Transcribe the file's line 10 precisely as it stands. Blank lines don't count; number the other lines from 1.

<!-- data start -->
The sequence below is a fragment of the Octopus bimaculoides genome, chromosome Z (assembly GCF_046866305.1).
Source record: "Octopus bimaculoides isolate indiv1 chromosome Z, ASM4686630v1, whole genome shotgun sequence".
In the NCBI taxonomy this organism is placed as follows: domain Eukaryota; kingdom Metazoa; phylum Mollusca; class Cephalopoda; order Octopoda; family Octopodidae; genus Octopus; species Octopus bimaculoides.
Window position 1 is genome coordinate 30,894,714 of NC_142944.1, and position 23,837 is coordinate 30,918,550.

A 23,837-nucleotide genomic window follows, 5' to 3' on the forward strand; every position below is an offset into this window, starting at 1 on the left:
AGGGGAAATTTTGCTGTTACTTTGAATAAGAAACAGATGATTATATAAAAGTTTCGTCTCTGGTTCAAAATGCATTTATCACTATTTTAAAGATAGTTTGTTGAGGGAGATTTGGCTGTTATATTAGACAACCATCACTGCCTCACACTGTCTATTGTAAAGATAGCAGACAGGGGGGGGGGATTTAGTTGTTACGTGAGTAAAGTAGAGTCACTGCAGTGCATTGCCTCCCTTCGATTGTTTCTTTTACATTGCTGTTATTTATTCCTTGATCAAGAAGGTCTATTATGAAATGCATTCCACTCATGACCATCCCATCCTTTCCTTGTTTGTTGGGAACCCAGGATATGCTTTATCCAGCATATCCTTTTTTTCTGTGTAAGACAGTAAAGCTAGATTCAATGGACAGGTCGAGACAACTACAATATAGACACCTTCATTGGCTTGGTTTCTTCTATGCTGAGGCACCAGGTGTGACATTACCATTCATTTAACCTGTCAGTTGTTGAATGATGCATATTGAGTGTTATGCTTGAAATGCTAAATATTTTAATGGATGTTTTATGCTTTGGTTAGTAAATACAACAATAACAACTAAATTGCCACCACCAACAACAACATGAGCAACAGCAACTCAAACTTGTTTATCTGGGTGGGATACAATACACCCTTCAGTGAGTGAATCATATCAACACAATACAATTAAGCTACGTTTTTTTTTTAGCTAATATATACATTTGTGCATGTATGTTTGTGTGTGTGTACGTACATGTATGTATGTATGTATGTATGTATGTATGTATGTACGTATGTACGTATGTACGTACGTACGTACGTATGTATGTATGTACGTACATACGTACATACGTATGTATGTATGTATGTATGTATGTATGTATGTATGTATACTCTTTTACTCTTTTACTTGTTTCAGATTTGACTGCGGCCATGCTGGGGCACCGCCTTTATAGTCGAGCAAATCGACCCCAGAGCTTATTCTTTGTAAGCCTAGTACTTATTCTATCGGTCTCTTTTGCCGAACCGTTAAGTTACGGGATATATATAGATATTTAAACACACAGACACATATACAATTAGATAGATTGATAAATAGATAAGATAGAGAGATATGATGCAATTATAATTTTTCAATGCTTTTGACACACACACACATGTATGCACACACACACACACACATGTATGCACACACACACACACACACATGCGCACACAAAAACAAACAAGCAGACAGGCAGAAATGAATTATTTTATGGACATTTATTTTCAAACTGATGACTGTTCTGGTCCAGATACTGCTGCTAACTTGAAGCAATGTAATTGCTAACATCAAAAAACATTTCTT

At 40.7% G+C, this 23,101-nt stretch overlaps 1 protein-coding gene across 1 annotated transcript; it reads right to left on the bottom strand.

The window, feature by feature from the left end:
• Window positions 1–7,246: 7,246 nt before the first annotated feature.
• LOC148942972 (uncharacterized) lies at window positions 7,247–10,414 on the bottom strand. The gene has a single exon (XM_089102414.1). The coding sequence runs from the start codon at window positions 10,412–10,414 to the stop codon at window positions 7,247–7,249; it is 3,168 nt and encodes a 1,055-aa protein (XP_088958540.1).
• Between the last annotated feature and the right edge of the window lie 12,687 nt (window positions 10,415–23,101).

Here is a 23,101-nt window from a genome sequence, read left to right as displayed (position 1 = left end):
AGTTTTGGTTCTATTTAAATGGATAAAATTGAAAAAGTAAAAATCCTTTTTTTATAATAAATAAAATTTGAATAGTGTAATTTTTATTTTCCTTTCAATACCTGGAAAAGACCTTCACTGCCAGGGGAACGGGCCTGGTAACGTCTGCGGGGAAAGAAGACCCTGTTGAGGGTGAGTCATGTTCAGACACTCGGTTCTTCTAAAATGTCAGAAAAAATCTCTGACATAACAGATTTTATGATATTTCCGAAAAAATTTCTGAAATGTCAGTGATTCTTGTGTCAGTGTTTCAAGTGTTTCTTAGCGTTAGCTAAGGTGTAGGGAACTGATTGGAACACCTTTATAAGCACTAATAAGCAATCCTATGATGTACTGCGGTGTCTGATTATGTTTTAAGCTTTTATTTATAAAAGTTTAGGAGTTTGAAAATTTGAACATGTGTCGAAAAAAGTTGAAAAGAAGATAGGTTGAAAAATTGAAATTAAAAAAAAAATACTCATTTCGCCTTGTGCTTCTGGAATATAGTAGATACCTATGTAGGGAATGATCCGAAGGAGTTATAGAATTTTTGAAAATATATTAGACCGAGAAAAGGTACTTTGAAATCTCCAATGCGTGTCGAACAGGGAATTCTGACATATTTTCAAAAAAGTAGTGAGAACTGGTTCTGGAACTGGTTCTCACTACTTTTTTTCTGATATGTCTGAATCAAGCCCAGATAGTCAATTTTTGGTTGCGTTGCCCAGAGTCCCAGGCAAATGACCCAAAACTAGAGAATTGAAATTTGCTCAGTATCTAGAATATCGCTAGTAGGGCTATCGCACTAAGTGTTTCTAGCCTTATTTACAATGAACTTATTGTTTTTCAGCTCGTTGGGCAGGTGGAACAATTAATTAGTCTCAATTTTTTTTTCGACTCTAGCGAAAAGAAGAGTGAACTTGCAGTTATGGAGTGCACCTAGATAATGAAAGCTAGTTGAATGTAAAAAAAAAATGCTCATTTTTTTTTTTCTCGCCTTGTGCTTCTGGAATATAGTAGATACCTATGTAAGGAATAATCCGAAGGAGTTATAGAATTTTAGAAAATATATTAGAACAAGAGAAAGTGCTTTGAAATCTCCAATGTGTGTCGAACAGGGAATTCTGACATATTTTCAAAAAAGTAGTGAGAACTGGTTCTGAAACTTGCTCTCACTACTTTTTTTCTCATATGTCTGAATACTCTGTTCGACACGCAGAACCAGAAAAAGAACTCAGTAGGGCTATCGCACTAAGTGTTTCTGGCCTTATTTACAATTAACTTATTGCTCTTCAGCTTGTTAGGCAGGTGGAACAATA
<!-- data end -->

• LOC148942972 (uncharacterized) lies at window positions 7,247–10,414 on the bottom strand. The gene has a single exon (XM_089102414.1). The coding sequence runs from the start codon at window positions 10,412–10,414 to the stop codon at window positions 7,247–7,249; it is 3,168 nt and encodes a 1,055-aa protein (XP_088958540.1).